Bronchitis vs. Pneumonia: How To Tell the Difference

Feb 21, 2023
Bronchitis vs. Pneumonia: How To Tell the Difference
A cough is a common sign of a respiratory infection, like a cold or flu. But how do you know if it’s a sign of something more serious, such as pneumonia or bronchitis? If you have a lingering cough, here are clues it could be one of these conditions.

Respiratory conditions can be tricky to self-diagnose, because they often share similar symptoms, such as a cough. After all, a cough is how your body tries to prevent infection and clear irritants from your airways. But when you have a cough that doesn’t go away, even when a sore throat or fever has, it could be a sign of something more serious, such as bronchitis or pneumonia.

People often confuse bronchitis with pneumonia. However, these conditions have significant differences and involve different parts of the lungs. On top of that, pneumonia is typically more serious and potentially life-threatening.

Our team at Northwest Pulmonary and Sleep Medicine in Algonquin, Illinois, specializes in diagnosing, preventing, and treating lung disorders

In this blog, we explain some of the differences between bronchitis and pneumonia and discuss when you might need to schedule an appointment.

Bronchitis basics

Bronchitis develops when the tubes in your lungs that carry air become inflamed. When this occurs, the airways, or bronchioles, swell and start filling with a sticky mucus. That’s when the hacking begins, and you often bring up a telltale yellow-green mucus in the process. This color is a big indicator of this type of infection.

Other signs of bronchitis include:

  • Mild fever
  • Fatigue 
  • Body aches, including a sore chest from coughing
  • A wheezing sound while breathing

Bronchitis can be either acute or chronic. With acute bronchitis, the cough often starts with a viral infection, such as a cold, and symptoms last anywhere from 10-21 days. It’s also contagious.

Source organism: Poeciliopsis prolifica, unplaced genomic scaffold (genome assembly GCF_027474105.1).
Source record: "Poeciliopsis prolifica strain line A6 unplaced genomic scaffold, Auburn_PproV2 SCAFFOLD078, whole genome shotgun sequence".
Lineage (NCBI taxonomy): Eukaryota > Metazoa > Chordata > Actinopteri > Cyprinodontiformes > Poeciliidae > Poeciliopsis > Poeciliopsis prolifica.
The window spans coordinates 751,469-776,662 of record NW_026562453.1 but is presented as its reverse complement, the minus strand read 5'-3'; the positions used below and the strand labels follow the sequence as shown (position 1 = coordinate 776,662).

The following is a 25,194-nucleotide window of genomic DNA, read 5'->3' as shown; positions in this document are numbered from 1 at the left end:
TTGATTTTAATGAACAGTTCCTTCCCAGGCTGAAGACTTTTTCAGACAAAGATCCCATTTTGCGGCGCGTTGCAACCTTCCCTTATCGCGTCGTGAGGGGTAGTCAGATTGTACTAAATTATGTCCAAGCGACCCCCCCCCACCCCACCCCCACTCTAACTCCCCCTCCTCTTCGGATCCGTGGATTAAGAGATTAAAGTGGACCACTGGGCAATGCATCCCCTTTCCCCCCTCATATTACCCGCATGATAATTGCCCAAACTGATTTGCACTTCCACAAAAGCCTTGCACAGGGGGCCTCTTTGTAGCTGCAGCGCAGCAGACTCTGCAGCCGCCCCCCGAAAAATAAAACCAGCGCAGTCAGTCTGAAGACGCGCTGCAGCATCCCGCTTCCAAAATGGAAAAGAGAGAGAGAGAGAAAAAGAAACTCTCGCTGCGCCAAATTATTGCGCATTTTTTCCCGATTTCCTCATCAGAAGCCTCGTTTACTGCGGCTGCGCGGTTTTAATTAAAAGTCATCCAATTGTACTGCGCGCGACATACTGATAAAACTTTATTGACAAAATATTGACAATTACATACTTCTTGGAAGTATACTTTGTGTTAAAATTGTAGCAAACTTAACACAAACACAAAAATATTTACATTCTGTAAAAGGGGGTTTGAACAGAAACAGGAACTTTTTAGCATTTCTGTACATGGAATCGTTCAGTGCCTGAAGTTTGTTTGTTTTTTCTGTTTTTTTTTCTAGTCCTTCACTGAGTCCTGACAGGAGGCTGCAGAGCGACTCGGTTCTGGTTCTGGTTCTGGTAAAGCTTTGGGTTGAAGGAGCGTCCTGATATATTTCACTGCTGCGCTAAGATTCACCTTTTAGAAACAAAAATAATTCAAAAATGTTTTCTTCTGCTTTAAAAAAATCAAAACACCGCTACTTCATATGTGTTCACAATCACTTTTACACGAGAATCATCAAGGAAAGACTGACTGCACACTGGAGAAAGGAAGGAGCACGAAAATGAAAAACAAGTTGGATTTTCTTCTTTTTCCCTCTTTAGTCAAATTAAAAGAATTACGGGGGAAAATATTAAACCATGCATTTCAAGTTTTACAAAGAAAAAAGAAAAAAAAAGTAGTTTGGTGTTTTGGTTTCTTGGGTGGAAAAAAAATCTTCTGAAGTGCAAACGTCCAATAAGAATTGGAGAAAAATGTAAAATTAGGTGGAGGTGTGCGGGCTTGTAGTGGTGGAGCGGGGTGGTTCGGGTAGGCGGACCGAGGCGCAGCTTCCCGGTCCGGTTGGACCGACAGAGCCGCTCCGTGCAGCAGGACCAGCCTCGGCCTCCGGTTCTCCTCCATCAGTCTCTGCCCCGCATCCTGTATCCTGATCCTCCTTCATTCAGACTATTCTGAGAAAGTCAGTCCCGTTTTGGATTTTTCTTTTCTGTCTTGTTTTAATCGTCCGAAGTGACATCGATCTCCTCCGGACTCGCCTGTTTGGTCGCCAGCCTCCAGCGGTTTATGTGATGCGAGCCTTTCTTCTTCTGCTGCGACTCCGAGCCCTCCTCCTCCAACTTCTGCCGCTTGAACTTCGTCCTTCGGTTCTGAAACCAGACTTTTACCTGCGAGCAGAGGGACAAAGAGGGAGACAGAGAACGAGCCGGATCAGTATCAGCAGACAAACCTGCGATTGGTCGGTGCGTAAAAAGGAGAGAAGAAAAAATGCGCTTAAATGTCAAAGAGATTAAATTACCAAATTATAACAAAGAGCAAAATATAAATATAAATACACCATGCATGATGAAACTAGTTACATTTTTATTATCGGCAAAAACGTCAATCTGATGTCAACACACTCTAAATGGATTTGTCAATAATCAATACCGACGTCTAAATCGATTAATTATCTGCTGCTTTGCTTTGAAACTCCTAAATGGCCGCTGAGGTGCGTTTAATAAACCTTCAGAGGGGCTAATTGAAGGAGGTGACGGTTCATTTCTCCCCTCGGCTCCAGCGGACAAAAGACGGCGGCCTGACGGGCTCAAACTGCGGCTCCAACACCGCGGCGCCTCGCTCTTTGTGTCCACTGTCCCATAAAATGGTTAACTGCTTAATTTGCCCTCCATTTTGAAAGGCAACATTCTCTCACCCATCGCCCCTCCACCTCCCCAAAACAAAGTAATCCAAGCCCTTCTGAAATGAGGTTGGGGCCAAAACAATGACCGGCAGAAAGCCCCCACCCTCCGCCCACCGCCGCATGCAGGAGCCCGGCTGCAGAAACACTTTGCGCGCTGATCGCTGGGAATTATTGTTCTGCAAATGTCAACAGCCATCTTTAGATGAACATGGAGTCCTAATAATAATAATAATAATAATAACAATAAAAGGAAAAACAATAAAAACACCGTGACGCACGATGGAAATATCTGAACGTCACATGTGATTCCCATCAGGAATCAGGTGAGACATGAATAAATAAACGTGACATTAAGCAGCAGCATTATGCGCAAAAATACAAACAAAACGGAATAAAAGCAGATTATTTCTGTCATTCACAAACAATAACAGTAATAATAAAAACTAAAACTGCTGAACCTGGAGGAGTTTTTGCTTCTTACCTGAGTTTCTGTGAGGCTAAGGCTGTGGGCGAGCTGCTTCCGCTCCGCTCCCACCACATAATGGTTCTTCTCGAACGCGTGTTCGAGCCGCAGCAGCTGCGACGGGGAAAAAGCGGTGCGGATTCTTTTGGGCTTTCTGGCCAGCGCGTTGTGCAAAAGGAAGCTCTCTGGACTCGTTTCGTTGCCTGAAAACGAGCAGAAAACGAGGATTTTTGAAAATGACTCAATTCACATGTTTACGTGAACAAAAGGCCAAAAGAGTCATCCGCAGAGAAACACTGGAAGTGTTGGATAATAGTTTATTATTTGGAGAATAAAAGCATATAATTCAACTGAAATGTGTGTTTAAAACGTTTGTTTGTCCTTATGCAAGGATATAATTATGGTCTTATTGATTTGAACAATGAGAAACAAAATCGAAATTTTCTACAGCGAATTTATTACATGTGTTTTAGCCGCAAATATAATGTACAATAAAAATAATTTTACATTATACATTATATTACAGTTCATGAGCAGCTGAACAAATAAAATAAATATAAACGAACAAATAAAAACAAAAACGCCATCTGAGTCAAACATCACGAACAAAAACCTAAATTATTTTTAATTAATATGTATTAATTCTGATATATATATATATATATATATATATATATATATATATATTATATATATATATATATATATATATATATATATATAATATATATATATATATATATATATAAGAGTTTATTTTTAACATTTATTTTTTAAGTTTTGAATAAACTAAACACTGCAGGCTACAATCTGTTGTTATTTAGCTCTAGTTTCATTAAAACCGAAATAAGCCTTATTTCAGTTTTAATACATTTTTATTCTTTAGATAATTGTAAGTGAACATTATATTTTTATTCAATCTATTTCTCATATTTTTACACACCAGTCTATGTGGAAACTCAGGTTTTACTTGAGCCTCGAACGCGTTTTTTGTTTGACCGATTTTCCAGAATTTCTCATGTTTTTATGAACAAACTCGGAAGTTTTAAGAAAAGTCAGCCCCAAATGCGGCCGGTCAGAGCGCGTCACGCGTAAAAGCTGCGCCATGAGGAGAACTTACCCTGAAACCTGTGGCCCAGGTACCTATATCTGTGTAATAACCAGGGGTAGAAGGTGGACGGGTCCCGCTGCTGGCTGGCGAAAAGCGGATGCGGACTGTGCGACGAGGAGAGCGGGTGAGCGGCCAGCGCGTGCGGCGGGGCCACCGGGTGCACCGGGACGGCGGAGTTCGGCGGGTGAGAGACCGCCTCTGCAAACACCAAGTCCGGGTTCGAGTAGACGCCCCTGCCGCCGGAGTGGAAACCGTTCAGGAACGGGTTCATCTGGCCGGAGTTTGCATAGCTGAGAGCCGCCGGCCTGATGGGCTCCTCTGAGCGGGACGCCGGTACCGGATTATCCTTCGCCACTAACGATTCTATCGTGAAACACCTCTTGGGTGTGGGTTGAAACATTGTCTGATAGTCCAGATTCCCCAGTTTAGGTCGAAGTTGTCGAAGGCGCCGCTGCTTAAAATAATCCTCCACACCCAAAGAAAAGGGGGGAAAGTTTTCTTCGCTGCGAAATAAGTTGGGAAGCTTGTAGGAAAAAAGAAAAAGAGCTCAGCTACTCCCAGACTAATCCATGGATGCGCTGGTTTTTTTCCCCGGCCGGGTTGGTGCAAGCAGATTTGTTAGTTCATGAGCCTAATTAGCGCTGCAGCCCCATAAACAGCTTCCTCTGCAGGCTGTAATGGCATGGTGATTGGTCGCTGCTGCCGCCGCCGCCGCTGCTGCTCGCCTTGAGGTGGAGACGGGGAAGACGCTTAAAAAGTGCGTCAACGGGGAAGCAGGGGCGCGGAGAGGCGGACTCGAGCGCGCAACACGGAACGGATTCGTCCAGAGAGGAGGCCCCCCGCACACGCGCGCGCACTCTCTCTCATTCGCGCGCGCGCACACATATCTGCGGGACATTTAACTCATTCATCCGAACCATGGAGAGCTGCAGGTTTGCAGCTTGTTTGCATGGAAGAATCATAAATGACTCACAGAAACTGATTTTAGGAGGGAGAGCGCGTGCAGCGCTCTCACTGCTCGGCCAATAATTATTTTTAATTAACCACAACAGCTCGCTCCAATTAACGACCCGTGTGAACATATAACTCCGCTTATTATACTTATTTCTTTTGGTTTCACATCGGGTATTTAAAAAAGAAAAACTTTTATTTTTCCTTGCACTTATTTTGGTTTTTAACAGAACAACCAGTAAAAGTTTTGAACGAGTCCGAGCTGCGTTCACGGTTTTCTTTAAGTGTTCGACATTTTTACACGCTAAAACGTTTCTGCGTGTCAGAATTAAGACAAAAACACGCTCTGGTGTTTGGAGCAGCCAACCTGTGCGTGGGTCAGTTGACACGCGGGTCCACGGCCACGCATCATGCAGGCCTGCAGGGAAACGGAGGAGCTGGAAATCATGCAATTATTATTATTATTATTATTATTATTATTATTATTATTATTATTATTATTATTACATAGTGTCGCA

Chronic bronchitis typically lasts at least three months and becomes a recurring problem. Any lung irritant can trigger these symptoms, from respiratory infections to exposure to tobacco smoke, and it’s less likely to be contagious.

Pneumonia basics

Unlike bronchitis, pneumonia inflames the tiny air sacs in part of your lung — not the airways. When these sacs, or alveoli, become inflamed, it keeps carbon dioxide and oxygen from moving between your lungs to your bloodstream.

In addition to a cough with mucus, other signs of pneumonia include:

  • Sweating, chills, and muscle pain
  • A high fever, up to 105°F
  • Sharp pain in the chest, especially when coughing or breathing deeply
  • Shortness of breath
  • Rapid breathing
  • Loss of appetite
  • Low energy or fatigue
  • Confusion

Several types of infection can cause pneumonia, spreading through respiratory droplets in the air or on contaminated surfaces. It’s also possible to have mild cases of the condition. However, pneumonia can cause serious complications, ranging from fluid buildup in the lungs and bacteria entering the bloodstream to lung abscesses filled with pus.

When to seek medical treatment

At the end of the day, always contact a medical expert if you have bronchitis or pneumonia symptoms that don’t improve within a week or seem to continue worsening. However, people in at-risk groups should seek prompt medical attention, even if symptoms seem mild.

At-risk health groups include:

  • Pregnant women
  • Babies and children under age 2
  • Adults aged 65 and older
  • Those with health conditions involving the heart or lungs, such as asthma, heart disease, diabetes, or emphysema
  • Individuals with neurological conditions that affect swallowing, such as Parkinson’s, dementia, or stroke

After reaching a diagnosis, we can create a personalized treatment strategy to manage your symptoms and reduce your chances of complications.

Do you have a nasty cough? At Northwest Pulmonary and Sleep Medicine, we have on-site diagnostic tests that can get to the bottom of your symptoms. To get the help you need, call 815-584-0976 or book an appointment online today.